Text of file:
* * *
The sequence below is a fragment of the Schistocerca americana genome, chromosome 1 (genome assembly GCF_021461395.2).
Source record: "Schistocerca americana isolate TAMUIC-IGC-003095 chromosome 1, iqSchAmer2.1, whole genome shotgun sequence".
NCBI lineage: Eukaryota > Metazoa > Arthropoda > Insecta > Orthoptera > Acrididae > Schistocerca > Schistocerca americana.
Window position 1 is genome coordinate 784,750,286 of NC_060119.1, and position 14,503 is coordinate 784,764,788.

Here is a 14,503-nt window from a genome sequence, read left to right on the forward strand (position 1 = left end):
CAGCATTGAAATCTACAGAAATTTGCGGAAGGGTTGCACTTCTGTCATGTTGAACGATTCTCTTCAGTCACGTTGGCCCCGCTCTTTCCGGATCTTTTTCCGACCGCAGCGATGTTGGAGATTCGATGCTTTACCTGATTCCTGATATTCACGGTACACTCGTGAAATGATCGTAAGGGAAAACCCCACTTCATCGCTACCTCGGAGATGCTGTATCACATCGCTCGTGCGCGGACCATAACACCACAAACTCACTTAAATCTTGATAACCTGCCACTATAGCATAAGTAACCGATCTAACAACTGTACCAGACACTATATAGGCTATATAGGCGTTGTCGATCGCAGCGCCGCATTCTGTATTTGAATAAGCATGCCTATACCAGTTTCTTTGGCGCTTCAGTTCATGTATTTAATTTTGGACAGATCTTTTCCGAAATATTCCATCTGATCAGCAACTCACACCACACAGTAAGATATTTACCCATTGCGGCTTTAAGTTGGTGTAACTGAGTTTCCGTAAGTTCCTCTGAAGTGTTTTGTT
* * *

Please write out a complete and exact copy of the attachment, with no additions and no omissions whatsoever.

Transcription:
The sequence below is a fragment of the Schistocerca americana genome, chromosome 1 (genome assembly GCF_021461395.2).
Source record: "Schistocerca americana isolate TAMUIC-IGC-003095 chromosome 1, iqSchAmer2.1, whole genome shotgun sequence".
NCBI lineage: Eukaryota > Metazoa > Arthropoda > Insecta > Orthoptera > Acrididae > Schistocerca > Schistocerca americana.
Window position 1 is genome coordinate 784,750,286 of NC_060119.1, and position 14,503 is coordinate 784,764,788.

Here is a 14,503-nt window from a genome sequence, read left to right on the forward strand (position 1 = left end):
CAGCATTGAAATCTACAGAAATTTGCGGAAGGGTTGCACTTCTGTCATGTTGAACGATTCTCTTCAGTCACGTTGGCCCCGCTCTTTCCGGATCTTTTTCCGACCGCAGCGATGTTGGAGATTCGATGCTTTACCTGATTCCTGATATTCACGGTACACTCGTGAAATGATCGTAAGGGAAAACCCCACTTCATCGCTACCTCGGAGATGCTGTATCACATCGCTCGTGCGCGGACCATAACACCACAAACTCACTTAAATCTTGATAACCTGCCACTATAGCATAAGTAACCGATCTAACAACTGTACCAGACACTATATAGGCTATATAGGCGTTGTCGATCGCAGCGCCGCATTCTGTATTTGAATAAGCATGCCTATACCAGTTTCTTTGGCGCTTCAGTTCATGTATTTAATTTTGGACAGATCTTTTCCGAAATATTCCATCTGATCAGCAACTCACACCACACAGTAAGATATTTACCCATTGCGGCTTTAAGTTGGTGTAACTGAGTTTCCGTAAGTTCCTCTGAAGTGTTTTGTT